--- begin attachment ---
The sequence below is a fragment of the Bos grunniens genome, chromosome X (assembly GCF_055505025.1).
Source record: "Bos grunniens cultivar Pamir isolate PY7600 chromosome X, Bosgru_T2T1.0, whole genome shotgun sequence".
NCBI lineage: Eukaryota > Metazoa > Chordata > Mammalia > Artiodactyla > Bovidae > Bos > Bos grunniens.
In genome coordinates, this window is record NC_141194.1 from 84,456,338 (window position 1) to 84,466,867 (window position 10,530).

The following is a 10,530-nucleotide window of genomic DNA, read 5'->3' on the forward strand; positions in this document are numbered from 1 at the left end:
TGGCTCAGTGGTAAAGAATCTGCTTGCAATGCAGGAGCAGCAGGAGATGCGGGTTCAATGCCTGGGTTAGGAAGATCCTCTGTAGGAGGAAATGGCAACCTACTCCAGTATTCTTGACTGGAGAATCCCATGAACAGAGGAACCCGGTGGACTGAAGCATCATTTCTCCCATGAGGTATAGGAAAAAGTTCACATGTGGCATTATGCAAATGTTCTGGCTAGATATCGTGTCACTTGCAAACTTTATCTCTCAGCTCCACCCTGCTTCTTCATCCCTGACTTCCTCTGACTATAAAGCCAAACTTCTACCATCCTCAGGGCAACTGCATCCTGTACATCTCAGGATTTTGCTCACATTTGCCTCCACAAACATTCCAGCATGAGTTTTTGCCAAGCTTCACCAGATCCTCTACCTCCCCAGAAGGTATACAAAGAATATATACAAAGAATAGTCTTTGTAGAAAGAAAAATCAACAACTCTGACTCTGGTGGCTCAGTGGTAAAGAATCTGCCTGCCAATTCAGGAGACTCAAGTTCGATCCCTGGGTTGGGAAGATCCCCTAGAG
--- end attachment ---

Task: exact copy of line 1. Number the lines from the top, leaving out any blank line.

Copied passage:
The sequence below is a fragment of the Bos grunniens genome, chromosome X (assembly GCF_055505025.1).